Right when you thought quantum simulators could only crunch numbers, they throw on a drug rug and start making tapestries.
This psychedelic image isn’t just something to stare at after a couple of bong rips. It’s called the Hofstadter butterfly and it’s actually a map of how electrons behave in a strong magnetic field. Every split and shift of these subatomic particles are beautifully rendered by the photons inside of Google’s quantum chip.
The Hofstadter butterfly was discovered in 1976 and has always been nothing more than an educated guess of how electrons ebb and flow inside of a magnetic field. With this collaborative research effort by Google and scientists from universities in California, Singapore, and Greece, published Thursday in Science, we now have a much better idea of what this phenomenon looks like.
This was all made possible by quantum simulators, which are special-purpose quantum computers. They can’t solve any problem like still theoretical quantum computers could, but they can be used to solve specific problems.
The issue at hand here was that conventional computers could not accurately map particles this unimaginably small. Google’s quantum simulator runs on photon qubits, instead of binary bit. Those qubits are also subatomic particles, which allow them to create a more detailed image of the Hofstadter butterfly than traditional computers have ever been able to.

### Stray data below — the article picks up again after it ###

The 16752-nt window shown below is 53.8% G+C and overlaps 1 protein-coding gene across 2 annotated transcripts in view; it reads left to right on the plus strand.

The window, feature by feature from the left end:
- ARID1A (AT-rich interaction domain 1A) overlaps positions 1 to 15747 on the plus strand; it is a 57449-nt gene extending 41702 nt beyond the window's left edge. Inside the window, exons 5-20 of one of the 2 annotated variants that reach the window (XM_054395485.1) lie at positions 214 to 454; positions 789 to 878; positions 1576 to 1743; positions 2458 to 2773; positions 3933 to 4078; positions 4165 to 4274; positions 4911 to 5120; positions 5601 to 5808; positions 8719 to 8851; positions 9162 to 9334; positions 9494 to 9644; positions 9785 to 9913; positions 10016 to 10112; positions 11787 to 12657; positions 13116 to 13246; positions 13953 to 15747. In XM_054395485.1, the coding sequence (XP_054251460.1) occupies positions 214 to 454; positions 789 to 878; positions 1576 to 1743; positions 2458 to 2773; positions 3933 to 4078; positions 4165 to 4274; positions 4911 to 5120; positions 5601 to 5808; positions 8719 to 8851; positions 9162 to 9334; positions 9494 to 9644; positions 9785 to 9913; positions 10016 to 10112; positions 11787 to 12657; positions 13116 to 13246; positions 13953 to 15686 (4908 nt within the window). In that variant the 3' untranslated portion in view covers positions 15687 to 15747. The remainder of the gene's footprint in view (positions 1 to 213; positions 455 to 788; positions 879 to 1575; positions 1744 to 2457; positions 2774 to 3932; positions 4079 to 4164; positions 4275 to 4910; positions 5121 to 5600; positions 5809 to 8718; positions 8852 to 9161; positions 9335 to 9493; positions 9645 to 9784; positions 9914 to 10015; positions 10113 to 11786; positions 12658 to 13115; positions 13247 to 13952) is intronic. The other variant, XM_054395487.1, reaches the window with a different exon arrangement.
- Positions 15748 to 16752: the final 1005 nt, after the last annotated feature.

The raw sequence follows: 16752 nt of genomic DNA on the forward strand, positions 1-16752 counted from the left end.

“Our method is like hitting a bell. The sound it makes is a superposition of all the basic harmonics,” Dimitris Angelakis, a researcher at the Center for Quantum Technologies in Greece, explained in a statement. “By hitting it in different positions a few times and listening to the tune long enough, one can resolve the hidden harmonics. We do the same with the quantum chip, hitting it with photons and then following its evolution in time.”
The results of this research not only produced a dank butterfly, but it also shows how quantum simulators can be used to visualize naturally occurring phenomena in the world around us. Similar to how seeing is believing, seeing is oftentimes understanding. Being able to clearly envision the infinitesimal particles and forces that make up the world can lead to a better comprehension of how they work and interact with each other.